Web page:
SurfScience: Why retro boards?
Dave Allee: I first got into retro boards because of a twin fin fish that I picked up in 2005. I loved how loose it felt and how fast you could get it going. That board kind of sparked my interest in what else "retro" shapes had to offer.
I slowly started to accumulate more vintage-ly inspired surfboards until I had weeded out everything else. It also helped that I was surfing Blackies all the time and was witness to some of the most incredible logging going on anywhere; courtesy of Alex Knost, Jared Mell, and dozens of others.
For me, it basically comes down to the glide of the bigger heavier boards. Getting into waves early allows for so many more options on a wave, and makes the whole experience so much smoother and more peaceful. Surfing a big, long surfboard that allows you to take three strokes and fade into a wave, and then set your line, is an intoxicating experience. To me, it changed the whole dynamic of surfing.
SS: Who are some of the shapers of old that your boards take inspiration from?
Dave: Definitely a ton of inspirations in terms of board design. Not going to pretend like we invented this stuff. We basically started with an old Hobie log that was shaped in 1964 (super heavy and super narrow) and surfed it at Blackies.
Right off the bat, there was stuff we wanted to do differently. So, when we started on what would become the Lumberjack Model, we widened it to 23" to make it more stable, and closer to what was being ridden these days. We slimmed down the rails a bit, because the Hobie had really boxy, full rails. That was basically where the Lumberjack started.
Everything after that was primarily based on conversations about what would make the boards perform better in certain conditions, or do specific things better. We'd talk about what we thought would work better, as well as look at how other guys had solved the same issues. There's a lot of trial-and-error in dialing in the details, but there's also plenty of inspiration being pulled from watching good surfers in the water.
If I had to make a short-list of shapers who have directly inspired me, I'd have to say.... Terry Martin (living legend), Greg Noll, Rich Harbour, and Dale Velzy. And it would be ridiculous to not mention Dan Forte, because he was shaping so many of those boards at Blackies that encouraged the style of surfing that really caught my attention back in 2005/2006. Although our boards aren't as directly inspired by Dan's shapes as many people would tend to assume, considering our geographical proximity.
SS: When you take inspiration from a vintage shape, what design elements did you find yourself modifying the most?
Dave: The five biggest differences in the stuff we're building now, and the boards from the early 60's are: 1. Weight. 2. Width. 3. Rails. 4. Fins. 5. Rocker templates.
Weight: Is very tied to technological advancements in surfboard construction. Lighter foam and lighter weight glass that requires less resin have enabled many advancements in modern surfboard design. The early 60's logs are often so heavy that they are hard to get to accelerate or slow down. They pack a quite a bit of momentum.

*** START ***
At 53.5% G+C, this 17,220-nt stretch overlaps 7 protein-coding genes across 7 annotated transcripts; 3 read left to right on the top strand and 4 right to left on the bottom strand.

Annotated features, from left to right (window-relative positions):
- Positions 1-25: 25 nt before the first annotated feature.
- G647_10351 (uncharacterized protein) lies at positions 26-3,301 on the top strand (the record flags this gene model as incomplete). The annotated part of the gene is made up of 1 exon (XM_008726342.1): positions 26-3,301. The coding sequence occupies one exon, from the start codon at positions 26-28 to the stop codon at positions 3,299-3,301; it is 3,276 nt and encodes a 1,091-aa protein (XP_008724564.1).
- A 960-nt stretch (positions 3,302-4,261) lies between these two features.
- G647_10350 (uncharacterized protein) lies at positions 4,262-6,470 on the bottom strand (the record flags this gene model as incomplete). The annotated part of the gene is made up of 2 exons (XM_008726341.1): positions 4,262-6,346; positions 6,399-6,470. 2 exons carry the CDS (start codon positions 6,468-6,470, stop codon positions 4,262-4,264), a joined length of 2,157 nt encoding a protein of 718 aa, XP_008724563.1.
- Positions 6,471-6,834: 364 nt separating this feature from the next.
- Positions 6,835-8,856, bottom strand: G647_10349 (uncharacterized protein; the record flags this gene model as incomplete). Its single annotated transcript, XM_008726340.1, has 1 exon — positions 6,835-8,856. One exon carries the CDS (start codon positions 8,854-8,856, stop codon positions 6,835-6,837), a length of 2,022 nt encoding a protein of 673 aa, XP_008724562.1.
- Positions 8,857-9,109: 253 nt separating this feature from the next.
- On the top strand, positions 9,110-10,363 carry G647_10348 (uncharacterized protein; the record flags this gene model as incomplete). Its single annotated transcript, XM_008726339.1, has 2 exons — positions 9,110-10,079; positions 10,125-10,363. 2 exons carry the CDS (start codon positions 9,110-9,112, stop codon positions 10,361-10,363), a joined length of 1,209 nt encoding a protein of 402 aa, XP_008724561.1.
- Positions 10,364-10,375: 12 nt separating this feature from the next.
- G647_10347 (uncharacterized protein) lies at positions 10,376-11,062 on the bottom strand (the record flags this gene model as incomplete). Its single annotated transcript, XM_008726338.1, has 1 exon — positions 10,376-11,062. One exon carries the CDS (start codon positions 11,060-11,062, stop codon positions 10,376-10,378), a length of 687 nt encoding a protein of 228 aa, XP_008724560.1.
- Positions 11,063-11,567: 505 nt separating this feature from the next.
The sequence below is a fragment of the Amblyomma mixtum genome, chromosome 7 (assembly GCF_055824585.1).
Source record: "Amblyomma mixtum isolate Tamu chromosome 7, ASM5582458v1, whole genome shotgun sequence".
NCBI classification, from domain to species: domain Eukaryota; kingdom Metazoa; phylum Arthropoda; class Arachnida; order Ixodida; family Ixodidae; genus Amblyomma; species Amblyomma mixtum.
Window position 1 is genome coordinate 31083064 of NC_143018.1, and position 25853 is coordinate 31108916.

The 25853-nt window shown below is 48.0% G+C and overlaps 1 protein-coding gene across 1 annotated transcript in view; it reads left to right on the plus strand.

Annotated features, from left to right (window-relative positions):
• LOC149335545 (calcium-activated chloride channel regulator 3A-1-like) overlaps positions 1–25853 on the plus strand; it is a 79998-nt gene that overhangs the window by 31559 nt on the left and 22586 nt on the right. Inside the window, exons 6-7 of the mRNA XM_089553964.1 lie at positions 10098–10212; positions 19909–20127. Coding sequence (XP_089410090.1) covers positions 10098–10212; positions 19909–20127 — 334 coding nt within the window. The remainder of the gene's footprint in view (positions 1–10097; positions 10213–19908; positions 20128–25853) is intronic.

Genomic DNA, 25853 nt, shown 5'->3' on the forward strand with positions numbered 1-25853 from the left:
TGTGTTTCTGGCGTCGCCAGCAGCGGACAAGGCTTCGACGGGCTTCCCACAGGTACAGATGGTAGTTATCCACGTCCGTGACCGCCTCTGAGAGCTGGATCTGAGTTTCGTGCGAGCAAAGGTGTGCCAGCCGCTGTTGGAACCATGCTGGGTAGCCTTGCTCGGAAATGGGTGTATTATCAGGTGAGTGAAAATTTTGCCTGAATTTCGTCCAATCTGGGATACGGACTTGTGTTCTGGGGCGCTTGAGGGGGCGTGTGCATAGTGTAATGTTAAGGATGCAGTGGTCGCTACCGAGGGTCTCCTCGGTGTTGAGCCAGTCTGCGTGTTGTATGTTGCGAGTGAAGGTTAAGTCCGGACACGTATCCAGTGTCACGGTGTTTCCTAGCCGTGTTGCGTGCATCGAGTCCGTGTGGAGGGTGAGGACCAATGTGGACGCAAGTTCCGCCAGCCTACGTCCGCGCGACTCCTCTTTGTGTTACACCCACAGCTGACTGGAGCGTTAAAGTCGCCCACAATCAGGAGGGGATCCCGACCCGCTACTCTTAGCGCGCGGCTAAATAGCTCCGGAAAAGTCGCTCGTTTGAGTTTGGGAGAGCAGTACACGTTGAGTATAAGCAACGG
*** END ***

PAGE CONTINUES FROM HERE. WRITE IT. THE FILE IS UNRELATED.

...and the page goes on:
Width: Many of the early 60's boards I've come across are a few inches narrower than most of the 'logs' you see today. Many of them were designed for Malibu, which works out fine, because at a wave like that you can just lock in and hang on for the ride. But the wider boards tend to open up the possibilities at beach breaks by making the boards more stable, especially when setting up off the tail and noseriding.
Rails have changed a tremendous amount over the years. Although we still make most our longboards with the classic 50/50 profile, they have been slimmed down to make the board more responsive than their predecessors. Which is also helpful for beach break waves.
Fins: George Greenough's developments in fin design have changed board design as much as anything else in history. Although we still do boards with the old D-Fin templates, most every surfboard fin has Greenough to thank. Now we have fins that pivot, fins that flex, fins that flow through turns to carry speed through a turn.
Rocker Templates: The other obvious difference with the old longboards is how flat they are. Nowadays shapers discovered the benefits of Tail Rocker to help slow the board down, and make it easier to turn. Super flat boards are unbelievably fast. (Just watch Nathan Adams beat a section on his 9'9) Tail rocker helps the board stay locked into the pocket, and helps for rocking back on to initiate a cutback.
SS:Looking specifically at weight, is there an ideal weight for a longboard and do our current materials let us achieve it?
Dave: Weight is a big deal in surfboard design. Shortboards are trying to get lighter and lighter to be more responsive and performance oriented. Longboards however benefit from some weight to them. A really light longboard sits high in the water and feels really wobbly.
Shapers and surfers mess with foam densities, cloth weight and stringer set-ups to achieve a desired weight for their boards, in order to find balance between stability in the water and maneuverability. It's fairly subjective though, so everyone will have different preferences in terms of weight.
SS: What will a surfer moving from a modern performance longboard to one of your retro inpired logs experience? How does the board feel different?